A1.00011: Enhancements to the $k$point grid server: generating highly efficient grids through the use of informatics Pandu Wisesa, Wan Wan, Tim Mueller Calculating material properties often involves using a grid of points, commonly known as $k$points, to approximate an integral over the Brillouin zone in reciprocal space. The choice of grids directly affects the computational resources consumed and accuracy of the calculation. Finding a grid that minimizes computational cost for a desired level of accuracy can be computationally expensive, but we have facilitated the process by creating a publiclyavailable $k$point grid server backed by a database of hundreds of thousands of efficient, precalculated $k$point grids. We estimate that for wellconverged calculations these grids on average reduce the resources consumed by approximately half while maintaining the same level of accuracy. We discuss recent updates to the server and how to make use of them, including new features and support for additional software packages. [Preview Abstract]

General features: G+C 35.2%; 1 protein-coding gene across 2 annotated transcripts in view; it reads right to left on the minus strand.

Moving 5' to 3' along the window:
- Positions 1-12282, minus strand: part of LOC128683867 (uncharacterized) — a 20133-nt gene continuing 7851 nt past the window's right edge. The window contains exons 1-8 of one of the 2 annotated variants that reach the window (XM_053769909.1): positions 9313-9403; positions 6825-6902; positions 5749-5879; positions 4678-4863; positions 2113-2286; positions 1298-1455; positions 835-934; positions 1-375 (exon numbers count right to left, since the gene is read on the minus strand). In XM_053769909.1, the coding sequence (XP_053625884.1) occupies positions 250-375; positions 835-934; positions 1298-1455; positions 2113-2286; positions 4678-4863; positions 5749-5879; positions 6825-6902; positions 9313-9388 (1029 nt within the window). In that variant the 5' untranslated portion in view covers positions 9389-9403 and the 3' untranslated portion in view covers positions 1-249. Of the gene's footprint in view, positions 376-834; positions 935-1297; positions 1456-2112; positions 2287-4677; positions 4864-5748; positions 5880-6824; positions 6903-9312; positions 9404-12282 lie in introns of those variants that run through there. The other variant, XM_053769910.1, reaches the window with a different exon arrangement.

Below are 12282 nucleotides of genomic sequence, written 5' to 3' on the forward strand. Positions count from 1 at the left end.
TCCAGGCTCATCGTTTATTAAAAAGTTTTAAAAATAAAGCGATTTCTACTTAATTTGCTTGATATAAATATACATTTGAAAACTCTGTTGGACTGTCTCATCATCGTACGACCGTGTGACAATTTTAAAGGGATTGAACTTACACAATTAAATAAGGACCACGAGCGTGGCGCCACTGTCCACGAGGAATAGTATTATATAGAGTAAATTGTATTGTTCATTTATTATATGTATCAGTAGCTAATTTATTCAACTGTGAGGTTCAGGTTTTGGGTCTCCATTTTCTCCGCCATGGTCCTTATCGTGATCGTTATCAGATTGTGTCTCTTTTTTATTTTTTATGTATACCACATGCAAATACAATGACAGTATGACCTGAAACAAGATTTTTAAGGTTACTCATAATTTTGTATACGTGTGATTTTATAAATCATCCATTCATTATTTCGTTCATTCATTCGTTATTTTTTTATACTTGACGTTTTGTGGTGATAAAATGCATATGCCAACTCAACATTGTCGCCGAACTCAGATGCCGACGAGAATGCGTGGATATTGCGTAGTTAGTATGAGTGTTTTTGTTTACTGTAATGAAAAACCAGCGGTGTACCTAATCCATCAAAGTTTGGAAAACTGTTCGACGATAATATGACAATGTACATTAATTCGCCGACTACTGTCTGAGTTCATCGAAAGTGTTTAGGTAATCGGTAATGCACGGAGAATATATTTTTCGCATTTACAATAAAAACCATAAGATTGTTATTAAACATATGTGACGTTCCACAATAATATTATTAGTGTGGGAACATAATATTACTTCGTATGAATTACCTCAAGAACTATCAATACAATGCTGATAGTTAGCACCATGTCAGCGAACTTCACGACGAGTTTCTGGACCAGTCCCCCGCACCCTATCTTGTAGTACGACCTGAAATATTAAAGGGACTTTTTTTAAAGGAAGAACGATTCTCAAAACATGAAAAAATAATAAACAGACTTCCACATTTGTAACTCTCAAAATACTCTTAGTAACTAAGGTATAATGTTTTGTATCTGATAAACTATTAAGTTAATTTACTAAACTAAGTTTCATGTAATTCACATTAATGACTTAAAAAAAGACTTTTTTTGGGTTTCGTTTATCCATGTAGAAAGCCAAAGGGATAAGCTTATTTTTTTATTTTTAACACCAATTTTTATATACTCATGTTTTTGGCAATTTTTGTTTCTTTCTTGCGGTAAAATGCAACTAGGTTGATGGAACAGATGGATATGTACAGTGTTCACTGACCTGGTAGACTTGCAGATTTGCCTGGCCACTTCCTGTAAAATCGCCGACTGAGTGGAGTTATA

Monday, March 13, 2017 10:36AM  10:48AM 
A1.00012: A Computational Framework for Automation of Point Defect Calculations Anuj Goyal, Prashun Gorai, Haowei Peng, Stephan Lany, Vladan Stevanovic A complete and rigorously validated opensource Python framework to automate point defect calculations using density functional theory has been developed. The framework provides an effective and efficient method for defect structure generation, and creation of simple yet customizable workflows to analyze defect calculations. The package provides the capability to compute widely accepted correction schemes to overcome finitesize effects, including (1) potential alignment, (2) imagecharge correction, and (3) band filling correction to shallow defects. Using Si, ZnO and In2O3$_{\mathrm{\thinspace }}$as test examples, we demonstrate the package capabilities and validate the methodology. We believe that a robust automated tool like this will enable the materials by design community to assess the impact of point defects on materials performance. [Preview Abstract]